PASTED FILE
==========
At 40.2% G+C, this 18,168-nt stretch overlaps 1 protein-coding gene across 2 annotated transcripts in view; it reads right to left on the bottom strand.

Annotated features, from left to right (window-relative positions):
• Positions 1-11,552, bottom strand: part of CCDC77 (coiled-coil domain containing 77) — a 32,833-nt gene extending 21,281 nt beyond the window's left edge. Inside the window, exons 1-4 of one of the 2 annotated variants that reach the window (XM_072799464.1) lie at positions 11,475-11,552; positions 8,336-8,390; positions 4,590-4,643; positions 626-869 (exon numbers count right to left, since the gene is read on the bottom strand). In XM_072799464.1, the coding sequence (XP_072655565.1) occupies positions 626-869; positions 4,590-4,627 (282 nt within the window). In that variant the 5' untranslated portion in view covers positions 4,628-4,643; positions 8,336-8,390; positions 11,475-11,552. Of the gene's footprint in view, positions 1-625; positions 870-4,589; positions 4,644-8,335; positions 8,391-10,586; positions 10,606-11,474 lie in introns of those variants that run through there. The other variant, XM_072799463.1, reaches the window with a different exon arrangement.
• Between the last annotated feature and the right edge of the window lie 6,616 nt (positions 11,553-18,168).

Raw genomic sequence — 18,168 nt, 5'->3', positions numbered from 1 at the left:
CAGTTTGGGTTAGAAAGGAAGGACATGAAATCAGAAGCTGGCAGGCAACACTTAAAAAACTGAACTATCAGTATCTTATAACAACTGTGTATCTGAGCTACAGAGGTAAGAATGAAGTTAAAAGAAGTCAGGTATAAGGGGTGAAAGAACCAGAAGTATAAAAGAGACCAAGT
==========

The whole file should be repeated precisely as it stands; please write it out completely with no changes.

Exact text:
At 40.2% G+C, this 18,168-nt stretch overlaps 1 protein-coding gene across 2 annotated transcripts in view; it reads right to left on the bottom strand.

Annotated features, from left to right (window-relative positions):
• Positions 1-11,552, bottom strand: part of CCDC77 (coiled-coil domain containing 77) — a 32,833-nt gene extending 21,281 nt beyond the window's left edge. Inside the window, exons 1-4 of one of the 2 annotated variants that reach the window (XM_072799464.1) lie at positions 11,475-11,552; positions 8,336-8,390; positions 4,590-4,643; positions 626-869 (exon numbers count right to left, since the gene is read on the bottom strand). In XM_072799464.1, the coding sequence (XP_072655565.1) occupies positions 626-869; positions 4,590-4,627 (282 nt within the window). In that variant the 5' untranslated portion in view covers positions 4,628-4,643; positions 8,336-8,390; positions 11,475-11,552. Of the gene's footprint in view, positions 1-625; positions 870-4,589; positions 4,644-8,335; positions 8,391-10,586; positions 10,606-11,474 lie in introns of those variants that run through there. The other variant, XM_072799463.1, reaches the window with a different exon arrangement.
• Between the last annotated feature and the right edge of the window lie 6,616 nt (positions 11,553-18,168).

Raw genomic sequence — 18,168 nt, 5'->3', positions numbered from 1 at the left:
CAGTTTGGGTTAGAAAGGAAGGACATGAAATCAGAAGCTGGCAGGCAACACTTAAAAAACTGAACTATCAGTATCTTATAACAACTGTGTATCTGAGCTACAGAGGTAAGAATGAAGTTAAAAGAAGTCAGGTATAAGGGGTGAAAGAACCAGAAGTATAAAAGAGACCAAGT